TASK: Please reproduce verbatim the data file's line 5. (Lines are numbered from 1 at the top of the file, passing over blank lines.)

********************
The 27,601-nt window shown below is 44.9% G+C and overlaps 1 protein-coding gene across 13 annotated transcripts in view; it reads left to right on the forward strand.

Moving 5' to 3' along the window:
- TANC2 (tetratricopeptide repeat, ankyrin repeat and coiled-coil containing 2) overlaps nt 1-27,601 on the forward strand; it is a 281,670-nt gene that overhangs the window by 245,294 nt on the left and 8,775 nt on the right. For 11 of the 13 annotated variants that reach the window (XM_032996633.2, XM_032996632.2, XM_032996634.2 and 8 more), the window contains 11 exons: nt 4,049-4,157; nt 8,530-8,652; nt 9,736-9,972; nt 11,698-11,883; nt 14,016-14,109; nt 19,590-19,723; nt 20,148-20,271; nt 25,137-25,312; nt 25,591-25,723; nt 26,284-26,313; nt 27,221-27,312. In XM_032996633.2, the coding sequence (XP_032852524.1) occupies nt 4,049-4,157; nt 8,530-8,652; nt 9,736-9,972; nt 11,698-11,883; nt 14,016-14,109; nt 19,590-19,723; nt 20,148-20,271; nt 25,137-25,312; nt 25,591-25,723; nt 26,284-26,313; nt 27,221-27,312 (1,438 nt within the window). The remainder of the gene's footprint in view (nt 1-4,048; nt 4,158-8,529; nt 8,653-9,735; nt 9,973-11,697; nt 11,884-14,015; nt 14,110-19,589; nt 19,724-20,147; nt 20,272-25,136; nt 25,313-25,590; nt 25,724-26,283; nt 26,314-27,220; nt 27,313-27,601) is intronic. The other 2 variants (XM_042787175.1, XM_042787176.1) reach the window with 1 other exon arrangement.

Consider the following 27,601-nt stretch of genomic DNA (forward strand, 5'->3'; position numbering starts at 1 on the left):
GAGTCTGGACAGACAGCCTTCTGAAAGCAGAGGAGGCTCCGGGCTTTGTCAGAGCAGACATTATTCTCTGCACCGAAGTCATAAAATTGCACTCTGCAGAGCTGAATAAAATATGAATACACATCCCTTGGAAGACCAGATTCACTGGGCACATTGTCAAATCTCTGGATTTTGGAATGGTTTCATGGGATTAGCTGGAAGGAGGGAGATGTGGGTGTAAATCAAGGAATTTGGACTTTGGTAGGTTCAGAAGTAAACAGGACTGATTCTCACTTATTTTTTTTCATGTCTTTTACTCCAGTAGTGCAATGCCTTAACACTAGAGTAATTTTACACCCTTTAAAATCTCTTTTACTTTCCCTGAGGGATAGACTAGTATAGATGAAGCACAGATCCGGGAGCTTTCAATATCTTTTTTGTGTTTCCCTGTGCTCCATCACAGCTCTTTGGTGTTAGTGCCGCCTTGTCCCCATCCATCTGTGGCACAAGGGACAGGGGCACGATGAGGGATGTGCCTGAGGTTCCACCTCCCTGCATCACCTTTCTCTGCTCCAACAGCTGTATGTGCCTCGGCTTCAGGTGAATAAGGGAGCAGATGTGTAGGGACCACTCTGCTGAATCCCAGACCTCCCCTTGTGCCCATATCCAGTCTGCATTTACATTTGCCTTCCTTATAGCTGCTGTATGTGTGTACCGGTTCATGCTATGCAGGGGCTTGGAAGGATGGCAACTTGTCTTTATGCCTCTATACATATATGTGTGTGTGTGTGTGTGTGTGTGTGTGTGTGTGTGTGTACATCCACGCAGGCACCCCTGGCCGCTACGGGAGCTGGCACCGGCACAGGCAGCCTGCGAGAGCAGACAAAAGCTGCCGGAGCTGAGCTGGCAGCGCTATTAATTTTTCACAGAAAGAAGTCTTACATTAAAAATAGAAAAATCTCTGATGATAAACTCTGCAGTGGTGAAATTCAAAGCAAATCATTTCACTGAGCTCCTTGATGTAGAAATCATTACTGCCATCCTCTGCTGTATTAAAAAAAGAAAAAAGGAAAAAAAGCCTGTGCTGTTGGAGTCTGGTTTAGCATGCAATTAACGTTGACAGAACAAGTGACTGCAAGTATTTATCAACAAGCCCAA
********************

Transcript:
GAGTCTGGACAGACAGCCTTCTGAAAGCAGAGGAGGCTCCGGGCTTTGTCAGAGCAGACATTATTCTCTGCACCGAAGTCATAAAATTGCACTCTGCAGAGCTGAATAAAATATGAATACACATCCCTTGGAAGACCAGATTCACTGGGCACATTGTCAAATCTCTGGATTTTGGAATGGTTTCATGGGATTAGCTGGAAGGAGGGAGATGTGGGTGTAAATCAAGGAATTTGGACTTTGGTAGGTTCAGAAGTAAACAGGACTGATTCTCACTTATTTTTTTTCATGTCTTTTACTCCAGTAGTGCAATGCCTTAACACTAGAGTAATTTTACACCCTTTAAAATCTCTTTTACTTTCCCTGAGGGATAGACTAGTATAGATGAAGCACAGATCCGGGAGCTTTCAATATCTTTTTTGTGTTTCCCTGTGCTCCATCACAGCTCTTTGGTGTTAGTGCCGCCTTGTCCCCATCCATCTGTGGCACAAGGGACAGGGGCACGATGAGGGATGTGCCTGAGGTTCCACCTCCCTGCATCACCTTTCTCTGCTCCAACAGCTGTATGTGCCTCGGCTTCAGGTGAATAAGGGAGCAGATGTGTAGGGACCACTCTGCTGAATCCCAGACCTCCCCTTGTGCCCATATCCAGTCTGCATTTACATTTGCCTTCCTTATAGCTGCTGTATGTGTGTACCGGTTCATGCTATGCAGGGGCTTGGAAGGATGGCAACTTGTCTTTATGCCTCTATACATATATGTGTGTGTGTGTGTGTGTGTGTGTGTGTGTGTGTGTGTACATCCACGCAGGCACCCCTGGCCGCTACGGGAGCTGGCACCGGCACAGGCAGCCTGCGAGAGCAGACAAAAGCTGCCGGAGCTGAGCTGGCAGCGCTATTAATTTTTCACAGAAAGAAGTCTTACATTAAAAATAGAAAAATCTCTGATGATAAACTCTGCAGTGGTGAAATTCAAAGCAAATCATTTCACTGAGCTCCTTGATGTAGAAATCATTACTGCCATCCTCTGCTGTATTAAAAAAAGAAAAAAGGAAAAAAAGCCTGTGCTGTTGGAGTCTGGTTTAGCATGCAATTAACGTTGACAGAACAAGTGACTGCAAGTATTTATCAACAAGCCCAA